Much more timely is the power struggle between the production’s bullying white director, Al Manners (who comes from Hollywood and is staging his first Broadway play), and his cast and crew, particularly the Black performers, whom he charms, placates, and insults in a clumsily self-defeating effort to make them invest subpar material with truthfulness (or would that be truthiness?). Leading lady Wiletta has spent her career playing the craven game in a white theater world and, at first, advises others to do so. But once she is repeatedly challenged to provide the psychological “motivations” for her performance, she becomes fed up with what is a rigged, dehumanizing system. The result is a public standoff with Manners in front of a bewildered cast and crew. She accuses him of profiting from racist stereotypes, and her charges carry considerable artistic and political weight given that the director’s lame defense is that whites can stand only so much reality. Will he fire her or others from the troubled production because she dared to speak out? If only Childress’s plot had hewed a bit closer to showbiz verisimilitude. Manners’s sadistic misapplication of the Method doesn’t make much intellectual or pragmatic sense — except as a convenient way to piss everybody off.

Patrice Jean-Baptiste in the Lyric Stage production of Trouble in Mind. Photo: Nile Hawver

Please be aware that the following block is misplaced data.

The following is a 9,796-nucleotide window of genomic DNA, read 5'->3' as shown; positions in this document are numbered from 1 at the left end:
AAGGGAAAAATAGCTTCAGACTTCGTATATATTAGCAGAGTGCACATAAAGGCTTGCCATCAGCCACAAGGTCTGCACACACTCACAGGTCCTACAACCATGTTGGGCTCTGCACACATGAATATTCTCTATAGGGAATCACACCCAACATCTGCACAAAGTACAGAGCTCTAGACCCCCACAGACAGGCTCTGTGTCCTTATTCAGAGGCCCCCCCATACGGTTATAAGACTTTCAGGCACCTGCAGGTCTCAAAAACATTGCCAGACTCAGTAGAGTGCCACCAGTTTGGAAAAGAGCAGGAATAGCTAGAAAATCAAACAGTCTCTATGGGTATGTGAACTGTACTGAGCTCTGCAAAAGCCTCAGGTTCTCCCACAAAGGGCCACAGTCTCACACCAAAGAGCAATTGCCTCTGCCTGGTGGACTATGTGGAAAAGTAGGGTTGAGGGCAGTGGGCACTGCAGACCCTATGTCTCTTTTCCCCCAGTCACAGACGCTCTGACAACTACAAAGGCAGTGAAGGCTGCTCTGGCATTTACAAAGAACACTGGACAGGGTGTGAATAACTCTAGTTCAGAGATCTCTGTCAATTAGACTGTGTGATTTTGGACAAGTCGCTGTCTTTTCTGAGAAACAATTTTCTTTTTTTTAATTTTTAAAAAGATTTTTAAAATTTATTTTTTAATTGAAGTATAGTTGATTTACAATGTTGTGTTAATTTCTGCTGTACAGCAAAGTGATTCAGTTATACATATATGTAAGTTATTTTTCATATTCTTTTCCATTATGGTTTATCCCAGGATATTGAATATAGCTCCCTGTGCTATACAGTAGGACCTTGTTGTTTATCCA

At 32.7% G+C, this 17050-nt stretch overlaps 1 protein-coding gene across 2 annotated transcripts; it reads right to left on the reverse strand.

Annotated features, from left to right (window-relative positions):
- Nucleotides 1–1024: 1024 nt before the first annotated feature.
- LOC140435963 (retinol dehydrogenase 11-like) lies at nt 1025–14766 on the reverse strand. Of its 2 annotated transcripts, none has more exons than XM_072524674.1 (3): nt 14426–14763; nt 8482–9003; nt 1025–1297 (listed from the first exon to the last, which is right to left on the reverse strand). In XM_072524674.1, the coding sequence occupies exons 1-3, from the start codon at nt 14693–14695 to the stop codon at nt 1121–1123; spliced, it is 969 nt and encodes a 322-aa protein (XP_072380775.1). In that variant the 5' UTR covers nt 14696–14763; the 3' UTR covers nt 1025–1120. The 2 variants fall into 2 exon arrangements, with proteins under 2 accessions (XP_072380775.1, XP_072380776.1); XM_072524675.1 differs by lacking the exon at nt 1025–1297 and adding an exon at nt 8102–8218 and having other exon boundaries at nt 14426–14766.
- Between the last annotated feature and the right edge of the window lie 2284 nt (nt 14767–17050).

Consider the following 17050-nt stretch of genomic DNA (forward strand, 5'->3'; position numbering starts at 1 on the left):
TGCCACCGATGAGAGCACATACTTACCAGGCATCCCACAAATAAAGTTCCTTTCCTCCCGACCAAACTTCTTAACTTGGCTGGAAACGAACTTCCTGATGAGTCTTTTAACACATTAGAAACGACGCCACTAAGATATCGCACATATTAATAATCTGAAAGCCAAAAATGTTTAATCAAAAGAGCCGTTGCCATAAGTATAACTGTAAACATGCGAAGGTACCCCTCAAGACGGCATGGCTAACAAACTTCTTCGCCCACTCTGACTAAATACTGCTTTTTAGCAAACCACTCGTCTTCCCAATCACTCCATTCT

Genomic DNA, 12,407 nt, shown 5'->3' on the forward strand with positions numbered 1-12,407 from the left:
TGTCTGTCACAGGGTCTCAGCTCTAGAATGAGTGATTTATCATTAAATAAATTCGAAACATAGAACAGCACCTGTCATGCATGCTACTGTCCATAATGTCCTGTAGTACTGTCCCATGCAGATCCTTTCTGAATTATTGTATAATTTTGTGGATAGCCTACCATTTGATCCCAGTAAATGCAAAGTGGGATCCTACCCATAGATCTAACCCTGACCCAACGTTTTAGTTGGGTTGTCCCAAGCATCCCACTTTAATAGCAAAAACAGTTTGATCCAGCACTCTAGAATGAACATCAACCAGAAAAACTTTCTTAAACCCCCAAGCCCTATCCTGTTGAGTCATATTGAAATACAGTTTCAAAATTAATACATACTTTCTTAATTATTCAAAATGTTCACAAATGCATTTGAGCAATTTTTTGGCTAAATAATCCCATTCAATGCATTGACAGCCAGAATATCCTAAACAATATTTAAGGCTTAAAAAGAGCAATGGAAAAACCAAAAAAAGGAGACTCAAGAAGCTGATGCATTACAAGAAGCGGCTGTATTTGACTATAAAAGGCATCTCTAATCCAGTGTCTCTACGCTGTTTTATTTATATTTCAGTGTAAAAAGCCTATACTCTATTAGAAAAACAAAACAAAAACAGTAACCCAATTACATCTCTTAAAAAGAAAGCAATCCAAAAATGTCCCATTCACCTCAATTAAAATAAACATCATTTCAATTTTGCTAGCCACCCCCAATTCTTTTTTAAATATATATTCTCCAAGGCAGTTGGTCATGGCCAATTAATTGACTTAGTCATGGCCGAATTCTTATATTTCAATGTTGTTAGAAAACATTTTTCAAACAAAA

But these are tolerable lapses in what is a compelling and enjoyable Lyric Stage outing. Director Dawn M. Simmons has gathered a strong cast and she wisely emphases the combative rapport — comic, argumentative, conspiratorial — among the Black performers. MaConnia Chesser’s Millie Davis expertly slings sarcastic effusions, Davron S. Monroe’s Sheldon Forrester is an aptly halfhearted dispenser of ameliorative salve, and Kadahj Bennett is sturdy as John Nevins, a performer who is just starting out. Early on, Patrice Jean-Baptiste intimates Wiletta’s repressed steeliness — the character’s accumulating frustration, ending with an explosion, is nicely handled. As for the white performers, Bill Mootos serves up an appropriately weak-minded and -spirited Bill O’Wray, James Turner’s assistant is convincingly hapless, and Allison Beauregard’s ingénue hits the right innocent notes. Robert Walsh’s aging Irish stagehand ladles out the barney generously, perhaps too generously.